A few years back, I had the following conversation with a friend of mine, who was considering selling his house in order to get a larger one for his expanding family.
Him: “They’re [real estate agents] telling me my house is worth $400,000. You’ve been in my house, Jeffo. You know it’s not worth $400,000!”
Me: “Rob, if they’re telling you it’s worth $400,000, it’s worth $400,000!”
The way I saw it, the real estate agent case is the professional. She can look at the house and assess the kind of condition it’s in. She knows what similar houses in the area are selling for. She knows the sales trends in the neighborhood. In short, she knows her business, and if she thinks she can get interest in the house at that price, then my friend was best-off deferring to her. The real estate agent is hired for her expertise; let her use it.
I’m thinking of this story as I continue to sort out this whole platform thing. Rachelle Gardner stepped into an even deeper pile (but you knew this, right? Because you already follow her, right?), when she published this piece earlier in the week The venom in some of the comments spurred her on to write this one the next day, and also note, in the comments section, that it’s enough to make her consider giving up blogging. Let’s hope she doesn’t; her blog is an excellent resource for writers.
Anyway, my new conclusion on this whole platform thing is this: If the agent believes that platform is important, then platform is important. Rachelle has her finger on the pulse of publishing. She’s an industry insider. It’s her business to know the trends in publishing. Her livelihood depends on knowing the business, inside and out. She’s in contact with editors and the like every day. Note what she says: “what publishers want to see”. This is the information she’s getting back from the people who are deciding whether or not to print YOUR book. Like it or not, it’s part of the face of publishing in this era. Two years down the road, something else may matter more, but for now, platform is important.
So, what do we do? Let’s go back to the one that got this whole thing going in the first place, 10 Tidbits About Author Platform, specifically, tidbit #3:
“For first-time novelists, publishers still make their decisions based on the book itself, but they’ll expect you to have a head start on some kind of online platform, and they’ll expect you to step it up once you have a contract.”
This tidbit keeps getting lost in the shuffle. I think a lot of people (ahem, maybe myself included) latched onto the rest of the things in her posts and interpreted the worst-case scenario, which is something along the lines of, “They want us to get 15000 unique page views a month! Not only am I supposed to write the book, now I’m going to be the only one marketing it! GAAAAH!”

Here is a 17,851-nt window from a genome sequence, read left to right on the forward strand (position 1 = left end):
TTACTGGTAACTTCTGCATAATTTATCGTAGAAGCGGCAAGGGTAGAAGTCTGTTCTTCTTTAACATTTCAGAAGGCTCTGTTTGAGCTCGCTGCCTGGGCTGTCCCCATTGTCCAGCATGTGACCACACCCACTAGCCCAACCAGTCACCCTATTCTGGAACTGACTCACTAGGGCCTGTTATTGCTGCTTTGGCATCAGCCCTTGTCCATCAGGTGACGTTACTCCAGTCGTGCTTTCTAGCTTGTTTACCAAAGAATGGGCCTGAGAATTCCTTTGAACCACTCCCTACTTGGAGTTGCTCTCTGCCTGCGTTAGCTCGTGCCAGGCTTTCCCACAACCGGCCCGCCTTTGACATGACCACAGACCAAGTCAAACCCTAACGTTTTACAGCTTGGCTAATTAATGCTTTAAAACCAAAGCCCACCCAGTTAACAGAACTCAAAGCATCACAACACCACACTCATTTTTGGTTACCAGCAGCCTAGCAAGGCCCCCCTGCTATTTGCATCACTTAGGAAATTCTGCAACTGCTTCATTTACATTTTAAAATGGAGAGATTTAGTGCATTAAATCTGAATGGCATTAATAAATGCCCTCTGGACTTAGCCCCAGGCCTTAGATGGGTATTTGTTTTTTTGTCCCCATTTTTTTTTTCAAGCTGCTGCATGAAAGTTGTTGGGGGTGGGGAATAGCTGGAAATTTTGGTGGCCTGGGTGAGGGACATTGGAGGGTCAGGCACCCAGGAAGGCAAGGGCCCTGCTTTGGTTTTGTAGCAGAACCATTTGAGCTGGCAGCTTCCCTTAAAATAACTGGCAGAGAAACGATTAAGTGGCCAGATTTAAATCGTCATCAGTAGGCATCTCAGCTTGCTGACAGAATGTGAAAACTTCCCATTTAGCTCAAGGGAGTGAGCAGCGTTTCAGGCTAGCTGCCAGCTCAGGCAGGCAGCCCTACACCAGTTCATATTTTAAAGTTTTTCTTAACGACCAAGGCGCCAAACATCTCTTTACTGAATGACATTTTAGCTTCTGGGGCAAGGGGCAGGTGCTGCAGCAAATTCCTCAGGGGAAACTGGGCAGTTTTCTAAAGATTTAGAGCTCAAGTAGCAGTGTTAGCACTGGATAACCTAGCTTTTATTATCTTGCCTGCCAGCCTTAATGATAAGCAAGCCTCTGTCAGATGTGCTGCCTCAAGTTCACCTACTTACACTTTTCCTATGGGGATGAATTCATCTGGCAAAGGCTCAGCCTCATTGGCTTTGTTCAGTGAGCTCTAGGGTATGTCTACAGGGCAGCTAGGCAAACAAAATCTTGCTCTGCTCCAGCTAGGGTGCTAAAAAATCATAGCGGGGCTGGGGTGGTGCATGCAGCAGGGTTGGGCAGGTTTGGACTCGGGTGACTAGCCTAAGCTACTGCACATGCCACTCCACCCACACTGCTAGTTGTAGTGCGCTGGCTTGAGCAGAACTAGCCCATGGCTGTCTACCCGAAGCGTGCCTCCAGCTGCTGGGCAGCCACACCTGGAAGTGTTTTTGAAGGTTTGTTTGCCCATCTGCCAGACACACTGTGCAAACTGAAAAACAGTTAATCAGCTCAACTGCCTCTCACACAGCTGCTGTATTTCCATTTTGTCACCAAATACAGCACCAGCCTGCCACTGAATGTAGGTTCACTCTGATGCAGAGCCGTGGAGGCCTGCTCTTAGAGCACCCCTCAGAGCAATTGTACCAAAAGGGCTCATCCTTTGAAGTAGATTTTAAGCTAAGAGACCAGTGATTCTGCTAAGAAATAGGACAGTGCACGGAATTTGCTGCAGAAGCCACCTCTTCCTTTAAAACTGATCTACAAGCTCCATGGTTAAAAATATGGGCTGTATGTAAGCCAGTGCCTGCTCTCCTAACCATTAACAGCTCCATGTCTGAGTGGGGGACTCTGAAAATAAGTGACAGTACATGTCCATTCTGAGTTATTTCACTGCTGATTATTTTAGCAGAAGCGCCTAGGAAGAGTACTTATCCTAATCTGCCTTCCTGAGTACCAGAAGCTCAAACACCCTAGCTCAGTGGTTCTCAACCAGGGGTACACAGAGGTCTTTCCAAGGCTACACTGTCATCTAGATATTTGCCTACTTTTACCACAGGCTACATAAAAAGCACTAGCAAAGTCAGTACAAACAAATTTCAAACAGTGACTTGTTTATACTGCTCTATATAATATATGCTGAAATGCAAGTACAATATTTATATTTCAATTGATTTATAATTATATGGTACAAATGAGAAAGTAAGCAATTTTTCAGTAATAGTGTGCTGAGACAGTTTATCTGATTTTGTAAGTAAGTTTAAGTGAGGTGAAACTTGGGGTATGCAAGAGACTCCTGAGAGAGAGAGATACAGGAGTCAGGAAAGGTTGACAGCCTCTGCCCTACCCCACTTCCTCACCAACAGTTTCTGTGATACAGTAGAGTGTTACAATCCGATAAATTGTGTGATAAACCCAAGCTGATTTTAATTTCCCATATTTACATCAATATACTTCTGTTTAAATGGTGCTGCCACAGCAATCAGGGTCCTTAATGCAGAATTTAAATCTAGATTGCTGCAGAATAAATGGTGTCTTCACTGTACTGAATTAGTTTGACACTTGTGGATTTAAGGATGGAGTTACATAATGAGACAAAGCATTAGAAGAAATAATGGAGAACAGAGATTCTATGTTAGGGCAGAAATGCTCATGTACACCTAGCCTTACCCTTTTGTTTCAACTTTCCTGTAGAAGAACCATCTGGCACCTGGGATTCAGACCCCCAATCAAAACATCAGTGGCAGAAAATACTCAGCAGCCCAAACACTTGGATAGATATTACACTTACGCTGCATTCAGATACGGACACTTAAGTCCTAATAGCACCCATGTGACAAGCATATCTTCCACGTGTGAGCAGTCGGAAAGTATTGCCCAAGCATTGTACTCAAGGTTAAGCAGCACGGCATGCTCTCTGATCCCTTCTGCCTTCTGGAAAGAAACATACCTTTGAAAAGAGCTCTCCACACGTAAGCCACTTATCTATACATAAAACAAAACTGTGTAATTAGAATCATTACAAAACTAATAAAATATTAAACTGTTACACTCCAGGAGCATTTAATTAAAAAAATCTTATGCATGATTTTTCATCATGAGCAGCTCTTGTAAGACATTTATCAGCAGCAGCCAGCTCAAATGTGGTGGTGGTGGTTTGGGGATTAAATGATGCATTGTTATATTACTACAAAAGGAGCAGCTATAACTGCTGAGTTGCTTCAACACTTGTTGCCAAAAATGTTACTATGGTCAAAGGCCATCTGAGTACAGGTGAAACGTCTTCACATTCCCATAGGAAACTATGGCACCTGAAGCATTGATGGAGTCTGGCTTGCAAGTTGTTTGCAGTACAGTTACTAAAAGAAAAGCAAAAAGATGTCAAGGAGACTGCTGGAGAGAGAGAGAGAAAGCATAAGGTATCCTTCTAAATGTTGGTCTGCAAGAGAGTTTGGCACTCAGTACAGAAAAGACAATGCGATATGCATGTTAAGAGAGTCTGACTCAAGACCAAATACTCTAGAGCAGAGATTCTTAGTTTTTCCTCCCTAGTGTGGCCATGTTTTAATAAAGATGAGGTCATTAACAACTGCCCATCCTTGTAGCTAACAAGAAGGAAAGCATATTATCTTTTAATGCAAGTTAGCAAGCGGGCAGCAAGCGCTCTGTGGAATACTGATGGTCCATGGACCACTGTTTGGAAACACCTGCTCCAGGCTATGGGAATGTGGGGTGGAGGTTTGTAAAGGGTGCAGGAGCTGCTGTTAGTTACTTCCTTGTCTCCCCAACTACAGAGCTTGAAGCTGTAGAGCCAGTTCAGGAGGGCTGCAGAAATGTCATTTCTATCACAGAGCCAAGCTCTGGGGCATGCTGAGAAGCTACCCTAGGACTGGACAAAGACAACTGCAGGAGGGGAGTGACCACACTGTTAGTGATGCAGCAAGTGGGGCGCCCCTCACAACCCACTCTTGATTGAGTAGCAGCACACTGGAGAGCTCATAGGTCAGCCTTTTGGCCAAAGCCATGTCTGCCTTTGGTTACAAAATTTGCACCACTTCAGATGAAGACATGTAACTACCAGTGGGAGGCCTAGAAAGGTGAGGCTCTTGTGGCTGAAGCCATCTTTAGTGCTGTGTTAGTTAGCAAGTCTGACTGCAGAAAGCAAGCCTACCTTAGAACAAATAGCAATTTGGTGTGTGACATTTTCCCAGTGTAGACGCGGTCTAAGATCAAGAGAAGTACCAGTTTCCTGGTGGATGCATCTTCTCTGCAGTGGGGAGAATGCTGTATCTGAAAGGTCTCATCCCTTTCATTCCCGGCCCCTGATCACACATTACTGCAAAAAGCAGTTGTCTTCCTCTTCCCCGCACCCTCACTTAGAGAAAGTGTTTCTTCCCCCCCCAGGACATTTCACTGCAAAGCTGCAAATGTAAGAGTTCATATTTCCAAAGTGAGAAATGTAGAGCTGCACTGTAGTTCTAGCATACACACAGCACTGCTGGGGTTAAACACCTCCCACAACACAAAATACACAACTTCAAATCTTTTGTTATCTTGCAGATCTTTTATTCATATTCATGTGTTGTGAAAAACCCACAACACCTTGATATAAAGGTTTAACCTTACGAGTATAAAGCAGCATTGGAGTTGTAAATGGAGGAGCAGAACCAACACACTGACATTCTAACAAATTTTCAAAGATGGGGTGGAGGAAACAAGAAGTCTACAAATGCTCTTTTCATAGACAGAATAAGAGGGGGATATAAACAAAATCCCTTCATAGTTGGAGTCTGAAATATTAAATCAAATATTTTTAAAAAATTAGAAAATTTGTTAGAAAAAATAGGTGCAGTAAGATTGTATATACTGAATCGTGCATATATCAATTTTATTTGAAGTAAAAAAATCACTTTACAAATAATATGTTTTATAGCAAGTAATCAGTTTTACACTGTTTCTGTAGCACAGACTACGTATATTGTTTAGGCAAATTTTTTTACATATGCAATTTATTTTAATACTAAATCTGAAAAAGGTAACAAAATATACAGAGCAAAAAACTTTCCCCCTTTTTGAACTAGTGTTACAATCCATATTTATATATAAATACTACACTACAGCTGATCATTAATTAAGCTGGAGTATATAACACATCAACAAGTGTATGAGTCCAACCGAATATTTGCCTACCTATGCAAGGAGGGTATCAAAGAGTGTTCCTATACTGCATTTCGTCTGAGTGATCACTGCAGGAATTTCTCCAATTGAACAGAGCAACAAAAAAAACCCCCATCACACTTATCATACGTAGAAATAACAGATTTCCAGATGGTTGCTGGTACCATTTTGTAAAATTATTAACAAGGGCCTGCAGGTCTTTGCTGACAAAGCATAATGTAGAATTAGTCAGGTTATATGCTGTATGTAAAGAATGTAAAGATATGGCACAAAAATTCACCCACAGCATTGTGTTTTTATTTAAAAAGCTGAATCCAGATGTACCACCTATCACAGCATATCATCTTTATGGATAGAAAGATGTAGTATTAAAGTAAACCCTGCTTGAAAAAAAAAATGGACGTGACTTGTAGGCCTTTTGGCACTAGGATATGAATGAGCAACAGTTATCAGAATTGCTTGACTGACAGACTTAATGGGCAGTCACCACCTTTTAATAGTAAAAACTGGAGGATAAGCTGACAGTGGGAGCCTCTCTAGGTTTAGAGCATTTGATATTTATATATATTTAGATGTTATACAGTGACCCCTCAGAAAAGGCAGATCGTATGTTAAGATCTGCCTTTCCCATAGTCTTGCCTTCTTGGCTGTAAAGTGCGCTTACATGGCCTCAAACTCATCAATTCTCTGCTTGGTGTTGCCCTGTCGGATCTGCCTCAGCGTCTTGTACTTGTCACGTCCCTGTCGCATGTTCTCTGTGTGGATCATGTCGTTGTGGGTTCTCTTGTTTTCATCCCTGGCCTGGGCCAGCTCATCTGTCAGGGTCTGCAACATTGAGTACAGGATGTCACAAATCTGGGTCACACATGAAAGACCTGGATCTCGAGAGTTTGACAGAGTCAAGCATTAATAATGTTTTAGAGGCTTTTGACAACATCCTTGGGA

Most of you who are regular readers of this blog are like me: somewhere on the long road to getting your first novel published. Some have already jumped the hurdle of getting an agent and have one or more books out on sub; some of us haven’t even gotten our first queries out the door yet. Should we be dropping everything we do in order to re-craft our blogs into something so spectacular that we can point to several thousand followers when we shop for an agent? Or, worse yet, should we pay someone to artificially-inflate our numbers and hope that no one realizes it?
In my opinion, the answer to both is an emphatic NO. To address the second part first, dishonesty is no way to begin a relationship with a publisher. I won’t go any further than that, other than to say it’s cheating, plain and simple, and if you are found out, you might find yourself pretty much frozen out of the publishing game.
It’s the first part that’s more intriguing. From what I gather from looking at the profiles and blogs of my 17 followers (woot! Up 1 from last week!), most of us are in pretty much the same, overcrowded lifeboat. We are all somewhere between writing a first novel and getting published. Some are a little further along, and have multiple books written; some of us already have agents and actually have their works in circulation; at least one of you has self-published a book. What I think appeals to you about this blog is pretty much the same thing that attracts me to yours: Commonality of experience. We can relate to each other. Let’s face it, most of the people we are involved with in our ‘Real Lives’ don’t really understand how this whole writing thing works, or what we put ourselves through day-after-day, in search of the right words, and the right story, and the right audience, but YOU, my fellow bloggers, YOU do. And so I can come in here twice a week and spout off about this problem or that insecurity, and YOU get it, you know exactly what’s eating me, and you offer sympathy and encouragement, tips and tricks about how to get over it. For me, that’s the real benefit of this blog, and if I changed it in an effort to build up an army of potential book-buyers, I would lose what is most valuable to me at this moment.
I think the best course of action–for ME, right now–is to spend most of my time working on my books, in the hope that the books themselves become the platform. Maybe I’m being naïve, but that really seems like the best approach right now. In the meantime, I’ll continue posting here, reading and commenting on your blogs, and working on being a better participant in the bloggy sort of things that go on in the blog world around me, but I’m not going to let the tail wag the dog. Platform is important, yes, but the book must come first. I hope that makes sense.
Have a great weekend, all.